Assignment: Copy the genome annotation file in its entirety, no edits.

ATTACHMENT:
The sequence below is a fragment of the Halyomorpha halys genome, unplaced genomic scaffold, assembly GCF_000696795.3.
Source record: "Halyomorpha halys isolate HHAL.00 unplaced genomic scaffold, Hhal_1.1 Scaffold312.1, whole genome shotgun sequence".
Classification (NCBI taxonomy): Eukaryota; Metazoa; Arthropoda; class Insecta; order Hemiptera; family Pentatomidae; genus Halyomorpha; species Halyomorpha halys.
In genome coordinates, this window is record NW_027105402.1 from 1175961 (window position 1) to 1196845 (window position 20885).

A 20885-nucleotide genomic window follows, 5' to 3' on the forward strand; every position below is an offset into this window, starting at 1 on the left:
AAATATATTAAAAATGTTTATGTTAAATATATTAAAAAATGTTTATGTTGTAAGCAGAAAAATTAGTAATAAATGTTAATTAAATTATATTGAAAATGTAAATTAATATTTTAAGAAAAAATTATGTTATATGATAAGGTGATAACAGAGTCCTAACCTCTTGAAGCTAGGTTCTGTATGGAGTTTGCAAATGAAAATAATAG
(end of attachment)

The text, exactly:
The sequence below is a fragment of the Halyomorpha halys genome, unplaced genomic scaffold, assembly GCF_000696795.3.
Source record: "Halyomorpha halys isolate HHAL.00 unplaced genomic scaffold, Hhal_1.1 Scaffold312.1, whole genome shotgun sequence".
Classification (NCBI taxonomy): Eukaryota; Metazoa; Arthropoda; class Insecta; order Hemiptera; family Pentatomidae; genus Halyomorpha; species Halyomorpha halys.
In genome coordinates, this window is record NW_027105402.1 from 1175961 (window position 1) to 1196845 (window position 20885).

A 20885-nucleotide genomic window follows, 5' to 3' on the forward strand; every position below is an offset into this window, starting at 1 on the left:
AAATATATTAAAAATGTTTATGTTAAATATATTAAAAAATGTTTATGTTGTAAGCAGAAAAATTAGTAATAAATGTTAATTAAATTATATTGAAAATGTAAATTAATATTTTAAGAAAAAATTATGTTATATGATAAGGTGATAACAGAGTCCTAACCTCTTGAAGCTAGGTTCTGTATGGAGTTTGCAAATGAAAATAATAG